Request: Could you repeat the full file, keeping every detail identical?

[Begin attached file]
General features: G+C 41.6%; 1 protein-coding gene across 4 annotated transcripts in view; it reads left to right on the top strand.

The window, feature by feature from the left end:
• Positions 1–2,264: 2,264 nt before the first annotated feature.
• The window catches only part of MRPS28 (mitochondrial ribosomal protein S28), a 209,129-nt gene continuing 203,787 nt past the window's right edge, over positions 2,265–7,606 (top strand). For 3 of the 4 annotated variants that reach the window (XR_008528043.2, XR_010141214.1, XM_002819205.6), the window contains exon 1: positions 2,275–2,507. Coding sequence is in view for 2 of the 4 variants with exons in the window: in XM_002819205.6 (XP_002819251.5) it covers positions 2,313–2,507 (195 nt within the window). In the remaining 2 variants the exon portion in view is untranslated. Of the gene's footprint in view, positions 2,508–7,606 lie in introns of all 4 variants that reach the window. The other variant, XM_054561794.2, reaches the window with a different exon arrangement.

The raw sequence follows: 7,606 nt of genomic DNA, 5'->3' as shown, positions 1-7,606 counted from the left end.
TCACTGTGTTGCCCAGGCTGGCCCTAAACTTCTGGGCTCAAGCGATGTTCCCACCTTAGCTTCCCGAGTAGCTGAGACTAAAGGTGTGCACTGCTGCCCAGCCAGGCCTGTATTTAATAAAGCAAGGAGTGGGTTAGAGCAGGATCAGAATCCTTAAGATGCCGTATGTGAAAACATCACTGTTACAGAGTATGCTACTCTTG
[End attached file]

General features: G+C 41.6%; 1 protein-coding gene across 4 annotated transcripts in view; it reads left to right on the top strand.

The window, feature by feature from the left end:
• Positions 1–2,264: 2,264 nt before the first annotated feature.
• The window catches only part of MRPS28 (mitochondrial ribosomal protein S28), a 209,129-nt gene continuing 203,787 nt past the window's right edge, over positions 2,265–7,606 (top strand). For 3 of the 4 annotated variants that reach the window (XR_008528043.2, XR_010141214.1, XM_002819205.6), the window contains exon 1: positions 2,275–2,507. Coding sequence is in view for 2 of the 4 variants with exons in the window: in XM_002819205.6 (XP_002819251.5) it covers positions 2,313–2,507 (195 nt within the window). In the remaining 2 variants the exon portion in view is untranslated. Of the gene's footprint in view, positions 2,508–7,606 lie in introns of all 4 variants that reach the window. The other variant, XM_054561794.2, reaches the window with a different exon arrangement.

The raw sequence follows: 7,606 nt of genomic DNA, 5'->3' as shown, positions 1-7,606 counted from the left end.
TCACTGTGTTGCCCAGGCTGGCCCTAAACTTCTGGGCTCAAGCGATGTTCCCACCTTAGCTTCCCGAGTAGCTGAGACTAAAGGTGTGCACTGCTGCCCAGCCAGGCCTGTATTTAATAAAGCAAGGAGTGGGTTAGAGCAGGATCAGAATCCTTAAGATGCCGTATGTGAAAACATCACTGTTACAGAGTATGCTACTCTTG